The formal synchronization of power grids of Bahrain, Qatar and Kuwait in the first phase of the GCC Interconnection Power Grid was completed yesterday.
Ali Jassim al-Najjar, a manager at Qatar General Electricity and Water Corporation (Kahramaa), said the co-ordination between the control centres of the GCC states has speeded up the completion of work and contributed in a great way for the success of the actual synchronisation.
He said that Eissa Hilal al-Kuwari, acting managing director of Kahramaa, personally supervised the synchronisation operations.
Najjar said the three phases of the project would be completely by 2011. “The project would ensure the transfer of surplus power from some states to power deficient states in the event of interruptions or emergencies in future,” he added.
The Gulf states, where summer temperatures can reach 50 degrees Celsius (122 Fahrenheit), are boosting power output to support industrial expansion and growing populations. No scheduled power trades have yet taken place on the grid, though electricity is flowing on an unscheduled basis due to the flow of electrons, said Mohamed Sheikh, head of maintenance and operations at the Gulf Co-operation Council Interconnection Authority.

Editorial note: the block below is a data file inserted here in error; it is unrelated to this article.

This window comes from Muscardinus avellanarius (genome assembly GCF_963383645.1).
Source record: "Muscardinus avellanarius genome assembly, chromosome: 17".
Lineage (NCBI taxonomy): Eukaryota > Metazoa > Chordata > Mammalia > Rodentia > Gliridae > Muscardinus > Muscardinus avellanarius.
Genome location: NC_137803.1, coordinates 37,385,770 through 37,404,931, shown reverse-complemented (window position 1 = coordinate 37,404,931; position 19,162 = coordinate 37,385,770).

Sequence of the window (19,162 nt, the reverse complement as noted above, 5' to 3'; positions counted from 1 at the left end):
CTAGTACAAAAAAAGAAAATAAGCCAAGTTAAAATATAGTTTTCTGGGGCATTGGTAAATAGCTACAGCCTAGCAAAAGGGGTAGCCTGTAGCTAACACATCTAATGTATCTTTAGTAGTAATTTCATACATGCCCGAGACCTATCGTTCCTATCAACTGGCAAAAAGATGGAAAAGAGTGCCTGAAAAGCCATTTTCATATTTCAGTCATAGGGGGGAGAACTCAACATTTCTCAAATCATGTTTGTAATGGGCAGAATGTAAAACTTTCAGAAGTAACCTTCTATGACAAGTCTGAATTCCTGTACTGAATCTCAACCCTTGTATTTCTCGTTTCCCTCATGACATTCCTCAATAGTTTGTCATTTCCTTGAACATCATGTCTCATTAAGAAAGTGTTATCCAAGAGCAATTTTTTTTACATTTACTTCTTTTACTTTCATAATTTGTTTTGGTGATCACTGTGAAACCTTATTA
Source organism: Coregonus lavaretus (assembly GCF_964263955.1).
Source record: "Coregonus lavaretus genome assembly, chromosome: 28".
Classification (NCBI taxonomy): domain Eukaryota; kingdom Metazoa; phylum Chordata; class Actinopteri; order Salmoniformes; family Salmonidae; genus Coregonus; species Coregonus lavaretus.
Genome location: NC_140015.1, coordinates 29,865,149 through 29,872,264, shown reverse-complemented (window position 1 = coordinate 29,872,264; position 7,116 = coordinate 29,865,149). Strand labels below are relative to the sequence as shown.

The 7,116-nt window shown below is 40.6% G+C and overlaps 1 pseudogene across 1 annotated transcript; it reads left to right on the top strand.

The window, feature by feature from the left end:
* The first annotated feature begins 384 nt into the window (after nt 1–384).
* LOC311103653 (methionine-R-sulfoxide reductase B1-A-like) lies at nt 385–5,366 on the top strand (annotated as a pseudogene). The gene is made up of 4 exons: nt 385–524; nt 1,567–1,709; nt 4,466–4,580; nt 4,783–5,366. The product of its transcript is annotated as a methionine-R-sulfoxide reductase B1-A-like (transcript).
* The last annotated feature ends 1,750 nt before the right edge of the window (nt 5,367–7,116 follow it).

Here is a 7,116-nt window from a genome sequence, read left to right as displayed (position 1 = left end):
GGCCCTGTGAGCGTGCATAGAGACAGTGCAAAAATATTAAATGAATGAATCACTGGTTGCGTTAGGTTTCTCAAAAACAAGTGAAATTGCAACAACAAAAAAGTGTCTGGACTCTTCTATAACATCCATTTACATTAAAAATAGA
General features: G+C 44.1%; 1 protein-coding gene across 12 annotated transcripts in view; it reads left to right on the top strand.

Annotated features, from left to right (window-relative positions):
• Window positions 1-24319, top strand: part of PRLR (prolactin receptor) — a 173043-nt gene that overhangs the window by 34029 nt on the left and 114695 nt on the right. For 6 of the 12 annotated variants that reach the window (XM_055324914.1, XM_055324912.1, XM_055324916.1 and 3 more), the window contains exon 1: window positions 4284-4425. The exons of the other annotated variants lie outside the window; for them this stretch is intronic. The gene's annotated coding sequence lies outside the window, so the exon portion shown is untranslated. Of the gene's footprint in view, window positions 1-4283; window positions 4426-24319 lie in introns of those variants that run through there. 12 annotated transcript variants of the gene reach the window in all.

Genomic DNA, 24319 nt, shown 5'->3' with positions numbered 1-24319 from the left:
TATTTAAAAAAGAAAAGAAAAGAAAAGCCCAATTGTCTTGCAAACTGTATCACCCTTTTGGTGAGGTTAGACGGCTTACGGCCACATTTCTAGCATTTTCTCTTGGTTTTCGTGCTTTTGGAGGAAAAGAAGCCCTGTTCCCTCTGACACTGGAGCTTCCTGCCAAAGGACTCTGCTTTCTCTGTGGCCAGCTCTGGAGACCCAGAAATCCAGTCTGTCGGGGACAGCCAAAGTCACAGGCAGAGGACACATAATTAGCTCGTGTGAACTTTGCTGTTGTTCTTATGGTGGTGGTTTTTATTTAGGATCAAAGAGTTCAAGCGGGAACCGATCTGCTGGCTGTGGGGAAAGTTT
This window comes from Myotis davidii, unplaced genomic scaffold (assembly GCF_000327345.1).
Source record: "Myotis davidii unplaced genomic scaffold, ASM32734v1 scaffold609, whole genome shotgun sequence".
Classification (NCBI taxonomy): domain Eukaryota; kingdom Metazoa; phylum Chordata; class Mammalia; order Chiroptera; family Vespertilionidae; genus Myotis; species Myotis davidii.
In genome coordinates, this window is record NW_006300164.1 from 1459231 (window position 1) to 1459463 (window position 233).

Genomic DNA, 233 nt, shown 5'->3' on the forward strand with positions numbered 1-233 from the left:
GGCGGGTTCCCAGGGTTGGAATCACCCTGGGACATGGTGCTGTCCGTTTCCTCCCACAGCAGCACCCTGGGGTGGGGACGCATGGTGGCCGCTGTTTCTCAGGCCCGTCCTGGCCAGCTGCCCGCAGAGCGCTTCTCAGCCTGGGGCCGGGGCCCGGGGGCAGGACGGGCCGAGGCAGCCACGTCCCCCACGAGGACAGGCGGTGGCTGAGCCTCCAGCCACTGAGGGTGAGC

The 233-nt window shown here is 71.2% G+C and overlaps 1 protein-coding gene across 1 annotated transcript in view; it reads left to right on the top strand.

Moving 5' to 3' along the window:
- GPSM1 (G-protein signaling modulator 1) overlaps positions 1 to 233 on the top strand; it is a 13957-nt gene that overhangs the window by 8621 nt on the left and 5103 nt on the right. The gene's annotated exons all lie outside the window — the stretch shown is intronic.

New power plants will need to come on stream to give the grid the extra supply needed, analysts said.
“These countries are electricity-starved during peak demand times, so there’s not a lot of redundant capacity,” said Raja Kiwan, a Dubai-based analyst with PFC Energy. “The bigger countries are investing in new generation, though it remains to be seen how much power can be sold on until that happens.”
Saudi Electricity Co, the state-controlled power producer, plans to spend $28bn in the next three years to meet rising demand in the Arab world’s largest economy. The effort will add about 13,000 megawatts of power and provide for a distribution system.
Qatar, the largest producer of liquefied natural gas, aims to more than double its generation capacity over the next two years, HE the Deputy Premier and Minister of Energy and Industry Abdullah bin Hamad al-Attiyah said in May. That will allow the state to export 500MG of electricity during peakdemand summer months within three years, he said.
Kuwait’s peak consumption may exceed 10,200MG this summer, Meshan al-Otaibi, an assistant undersecretary at the Ministry of Electricity and Water, said recently. That leaves 5% to 10% spare capacity, short of the 15% to 20% spare supply needed to safely meet demand spikes.
Surges in demand or faults at plants or on power lines can cause grids to fail, cutting off electricity to homes and businesses. Adding capacity and linking regional supplies to let power move more freely may help provide smoother power supply.
Improving reliability on the grid to avoid outages is one of the authority’s main objectives, Sheikh said.
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